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Thread: Cross picking by way of Bach

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    Default Cross picking by way of Bach

    I read the Tristan Scroggins interview and his discussion of banjo-style cross picking. I remember a couple years ago at a bluegrass camp workshop I played the opening arpeggios of Bach G Prelude on my mandocello. The guy running the workshop said "That's cross picking!" Hadn't thought of it that way, but... yeah, I guess.
    I am adding more and more of that to my bluegrass playing, but I think of it differently. For one thing, I did a lot of finger style folk guitar, with all the up and down alternating arpeggios, and my wife plays banjo, so I had the "sound concept." But more recently I wondered if the atypical style in BG struck people because (here goes grounds for argument, I'm ready) BG playing seems to center around the tune, the chords, and some scale runs in the key. When I look at my orchestral and classical music, of course there are melodic lines and chord patterns, but especially when sight-reading, I see this note going to that note and on to the next note, any way I can get there, on any string. I don't necessarily think of chords and scales, although of course melodic lines are an essential part. Maybe because I play mandocello I get parts that are more linear and support the melodic lines in the upper voices.
    My point is, jumping up and down across strings with whatever rhythms the composer demands led me to "cross picking." .... or did it?
    Curious of others had similar insights, or disagree and want to offer alternative thoughts?

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    Default Re: Cross picking by way of Bach

    I come from a similar background of playing bluegrass banjo a hundred years ago, (actually 30 years), as well as playing finger style guitar for rest of the time. However now, after dropping guitar and banjo in favor of violin almost 30 years ago and picking up mandolin just 10 years ago, I see music in a linear way fairly often. Meaning that when I read music, I first look at producing the notes in an efficient manner. Only later, like you, do I notice that the string changes resulted in 'cross picking'. Or that the chord change was in a particular place.

    In my humble opinion, most folk musicians rely on patterns rather than actually studying the music. It's a short cut, in a way. Nowadays I find myself straddling two worlds of folk music and classical music. And I think it is quite interesting that Bach has become the darling of the Bluegrass world. It is another shortcut to represent all of classical music in one stroke!

    And I'm the 'expert' critic ha, ha. There are a number of insights for approaching classical music as a folk musician, seeing patterns for example, really do help in understanding larger musical concepts.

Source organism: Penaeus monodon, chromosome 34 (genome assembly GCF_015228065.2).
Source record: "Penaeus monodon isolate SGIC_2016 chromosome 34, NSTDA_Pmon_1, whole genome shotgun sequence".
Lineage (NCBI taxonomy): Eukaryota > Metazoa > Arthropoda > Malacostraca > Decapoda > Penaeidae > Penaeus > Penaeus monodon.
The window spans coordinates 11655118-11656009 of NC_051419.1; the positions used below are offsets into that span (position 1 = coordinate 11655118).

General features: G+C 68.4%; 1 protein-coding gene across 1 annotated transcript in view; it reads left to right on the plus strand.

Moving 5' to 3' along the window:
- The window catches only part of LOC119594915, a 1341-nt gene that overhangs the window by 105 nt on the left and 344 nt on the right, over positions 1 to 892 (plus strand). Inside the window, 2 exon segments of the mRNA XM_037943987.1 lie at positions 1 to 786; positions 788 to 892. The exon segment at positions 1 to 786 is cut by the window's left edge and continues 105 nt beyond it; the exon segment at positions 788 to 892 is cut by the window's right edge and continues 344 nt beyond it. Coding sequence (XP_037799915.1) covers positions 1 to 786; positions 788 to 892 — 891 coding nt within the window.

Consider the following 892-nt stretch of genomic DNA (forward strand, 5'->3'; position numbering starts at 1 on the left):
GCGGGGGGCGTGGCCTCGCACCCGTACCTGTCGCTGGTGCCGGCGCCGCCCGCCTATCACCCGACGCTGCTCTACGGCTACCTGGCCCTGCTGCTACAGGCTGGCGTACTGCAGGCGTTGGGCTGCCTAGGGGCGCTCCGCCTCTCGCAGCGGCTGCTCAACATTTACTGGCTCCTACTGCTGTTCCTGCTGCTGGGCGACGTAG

Decipit exemplar vitiis imitabile

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    Default Re: Cross picking by way of Bach

    "I read the Tristan Scroggins interview and his discussion of banjo-style cross picking. I remember a couple years ago at a bluegrass camp workshop I played the opening arpeggios of Bach G Prelude on my mandocello. The guy running the workshop said "That's cross picking!" Hadn't thought of it that way, but... yeah, I guess."

    Not really. Assuming the term is being used accurately, "cross-picking" in BG was invented more or less simultaneously by Jesse McReynolds and George Shuffler. The intent is to imitate a banjo roll. In the case of McReynolds, the basic gesture is DUU-DUU-DU, where D = downstroke and U = upstroke. In the case of Shuffler, it is DDU-DDU-DDU, etc. with the occasional D or U interspersed as needed for the melody. Generally (my understanding, I don't play BG, although I have no difficulty playing McReynolds or Shuffler patterns) the two forms are not played simultaneously by BG players. In McReynolds, there is a natural syncopation that is a by-product of the right hand pattern plus the use of the downstroke on the "and" of beat #2. The well-known Andy Statman book is the standard source on McReynolds, but is out of print and expensive if you do find a copy. The Shuffler pattern is very old, essentially the same as patterns in 18th century (baroque) mandolin. Jordan Ramsey, in Colorado, is one of the leading modern BG masters of cross-picking.

    One often finds mandolinists referring to "cross-picking" in a casual sense whenever the player crosses the strings with the pick, as one would necessarily do if playing the Prelude to the first cello suite. It would be more accurate to call this "cross-string picking' if one wishes to attach a name. As such, it is basic, and very old technique for plectrum instruments.
    Robert A. Margo

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    Default Re: Cross picking by way of Bach

    I saw a cross-picking related thread under Theory, technique, Tips & Tricks, about "defining" the term. If you are interested in some very well informed and well-known thinkers on this topic, you should go there and see what brought me to the following conclusion.